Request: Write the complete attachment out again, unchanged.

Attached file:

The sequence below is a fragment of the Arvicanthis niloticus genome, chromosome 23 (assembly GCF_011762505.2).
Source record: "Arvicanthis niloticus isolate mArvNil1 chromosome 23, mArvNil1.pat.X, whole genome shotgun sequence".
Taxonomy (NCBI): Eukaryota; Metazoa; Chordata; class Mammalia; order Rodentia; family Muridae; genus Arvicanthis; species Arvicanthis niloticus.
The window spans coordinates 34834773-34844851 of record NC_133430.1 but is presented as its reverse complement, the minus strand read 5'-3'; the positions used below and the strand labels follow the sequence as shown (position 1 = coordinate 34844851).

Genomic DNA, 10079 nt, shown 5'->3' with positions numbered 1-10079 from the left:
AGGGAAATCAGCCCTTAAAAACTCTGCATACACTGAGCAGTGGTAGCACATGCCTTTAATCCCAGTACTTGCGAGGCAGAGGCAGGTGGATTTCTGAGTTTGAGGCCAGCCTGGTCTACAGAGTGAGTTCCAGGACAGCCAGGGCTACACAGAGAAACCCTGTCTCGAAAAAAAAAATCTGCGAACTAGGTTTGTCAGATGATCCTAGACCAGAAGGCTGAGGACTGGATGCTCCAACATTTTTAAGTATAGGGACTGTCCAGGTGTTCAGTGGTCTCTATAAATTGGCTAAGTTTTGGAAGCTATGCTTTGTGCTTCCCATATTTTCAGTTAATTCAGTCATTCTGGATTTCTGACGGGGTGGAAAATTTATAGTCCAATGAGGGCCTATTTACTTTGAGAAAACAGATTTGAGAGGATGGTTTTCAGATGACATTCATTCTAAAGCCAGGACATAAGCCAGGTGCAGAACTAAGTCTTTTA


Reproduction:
The sequence below is a fragment of the Arvicanthis niloticus genome, chromosome 23 (assembly GCF_011762505.2).
Source record: "Arvicanthis niloticus isolate mArvNil1 chromosome 23, mArvNil1.pat.X, whole genome shotgun sequence".
Taxonomy (NCBI): Eukaryota; Metazoa; Chordata; class Mammalia; order Rodentia; family Muridae; genus Arvicanthis; species Arvicanthis niloticus.
The window spans coordinates 34834773-34844851 of record NC_133430.1 but is presented as its reverse complement, the minus strand read 5'-3'; the positions used below and the strand labels follow the sequence as shown (position 1 = coordinate 34844851).

Genomic DNA, 10079 nt, shown 5'->3' with positions numbered 1-10079 from the left:
AGGGAAATCAGCCCTTAAAAACTCTGCATACACTGAGCAGTGGTAGCACATGCCTTTAATCCCAGTACTTGCGAGGCAGAGGCAGGTGGATTTCTGAGTTTGAGGCCAGCCTGGTCTACAGAGTGAGTTCCAGGACAGCCAGGGCTACACAGAGAAACCCTGTCTCGAAAAAAAAAATCTGCGAACTAGGTTTGTCAGATGATCCTAGACCAGAAGGCTGAGGACTGGATGCTCCAACATTTTTAAGTATAGGGACTGTCCAGGTGTTCAGTGGTCTCTATAAATTGGCTAAGTTTTGGAAGCTATGCTTTGTGCTTCCCATATTTTCAGTTAATTCAGTCATTCTGGATTTCTGACGGGGTGGAAAATTTATAGTCCAATGAGGGCCTATTTACTTTGAGAAAACAGATTTGAGAGGATGGTTTTCAGATGACATTCATTCTAAAGCCAGGACATAAGCCAGGTGCAGAACTAAGTCTTTTA